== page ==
The objective of this exploratory study is to assess the effects of within-host location determinants on the intensity of foreign investment as measured by employment in foreign-owned establishments. This statistical analysis is unique for its use of firm-level microdata from the National Establishment Time-series, which tracks business activity in U.S. establishments over time and isolates the universe of firms that were at one point foreign-owned from 2000 to 2011. Using a series of mixed models with time, industry, metro, and state fixed effects, this study finds that the most important drivers of employment intensity in foreign-owned establishments are firm-level characteristics, vertical factors pertaining to labor supply and wages, local industrial specialization, business attraction subsidies, market capacity, and investor country characteristics. Measures accounting for business climate, human capital formation, and information-based assets did not offer evidence of a consistent and robust relationship with establishment level employment patterns, however more work is needed.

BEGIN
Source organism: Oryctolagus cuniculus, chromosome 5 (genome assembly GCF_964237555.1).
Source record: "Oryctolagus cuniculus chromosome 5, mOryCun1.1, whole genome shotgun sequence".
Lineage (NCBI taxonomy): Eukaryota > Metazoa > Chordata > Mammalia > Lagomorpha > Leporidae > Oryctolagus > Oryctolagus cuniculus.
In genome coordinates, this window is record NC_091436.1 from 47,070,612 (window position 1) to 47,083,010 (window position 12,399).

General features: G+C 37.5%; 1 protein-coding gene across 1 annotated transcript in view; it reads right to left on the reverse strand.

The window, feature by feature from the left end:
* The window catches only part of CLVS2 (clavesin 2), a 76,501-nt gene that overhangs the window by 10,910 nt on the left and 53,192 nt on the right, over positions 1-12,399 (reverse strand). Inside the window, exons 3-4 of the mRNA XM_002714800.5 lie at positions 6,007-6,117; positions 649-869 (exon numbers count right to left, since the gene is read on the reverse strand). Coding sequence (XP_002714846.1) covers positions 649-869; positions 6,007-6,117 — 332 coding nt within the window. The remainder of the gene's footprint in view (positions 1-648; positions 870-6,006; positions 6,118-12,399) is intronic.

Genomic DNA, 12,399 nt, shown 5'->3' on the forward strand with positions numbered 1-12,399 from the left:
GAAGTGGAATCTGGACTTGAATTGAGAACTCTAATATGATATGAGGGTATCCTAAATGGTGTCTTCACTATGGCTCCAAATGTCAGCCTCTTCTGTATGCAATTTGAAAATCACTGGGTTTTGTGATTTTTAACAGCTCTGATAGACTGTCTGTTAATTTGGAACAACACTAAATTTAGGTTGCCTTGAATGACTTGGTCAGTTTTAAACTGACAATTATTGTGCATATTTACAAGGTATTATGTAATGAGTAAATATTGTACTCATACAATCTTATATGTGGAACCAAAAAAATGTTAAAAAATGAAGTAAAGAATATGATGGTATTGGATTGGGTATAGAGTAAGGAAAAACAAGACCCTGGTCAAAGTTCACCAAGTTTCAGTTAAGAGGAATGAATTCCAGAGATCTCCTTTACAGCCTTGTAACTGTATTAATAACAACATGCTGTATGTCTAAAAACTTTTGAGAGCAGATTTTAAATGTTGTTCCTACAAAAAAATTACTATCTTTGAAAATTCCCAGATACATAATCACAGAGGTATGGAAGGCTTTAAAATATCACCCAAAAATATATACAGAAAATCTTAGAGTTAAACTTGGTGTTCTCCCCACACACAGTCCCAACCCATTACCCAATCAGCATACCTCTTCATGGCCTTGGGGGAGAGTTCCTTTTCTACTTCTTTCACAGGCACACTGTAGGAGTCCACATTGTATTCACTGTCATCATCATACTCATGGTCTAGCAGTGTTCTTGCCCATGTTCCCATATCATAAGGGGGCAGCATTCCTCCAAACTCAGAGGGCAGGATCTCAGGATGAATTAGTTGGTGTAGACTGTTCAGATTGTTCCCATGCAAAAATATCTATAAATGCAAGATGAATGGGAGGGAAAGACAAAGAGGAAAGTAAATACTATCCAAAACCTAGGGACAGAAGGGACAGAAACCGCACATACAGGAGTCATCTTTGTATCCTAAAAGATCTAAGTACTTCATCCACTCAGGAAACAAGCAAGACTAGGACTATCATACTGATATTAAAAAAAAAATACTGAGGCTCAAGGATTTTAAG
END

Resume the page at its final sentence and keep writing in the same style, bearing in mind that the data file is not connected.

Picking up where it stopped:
University of Minnesota M.S. thesis. August 2015. Major: Applied Economics. Advisor: Elton Mykerezi. 1 computer file (PDF); v, 57 pages.
Within-Host Location Determinants of Employment in Foreign-Owned Establishments in the U.S., 2000-2011: A survey of business climate, vertical, horizontal, and export platform motivations.
Retrieved from the University of Minnesota Digital Conservancy,
Content distributed via the University of Minnesota's Digital Conservancy may be subject to additional license and use restrictions applied by the depositor.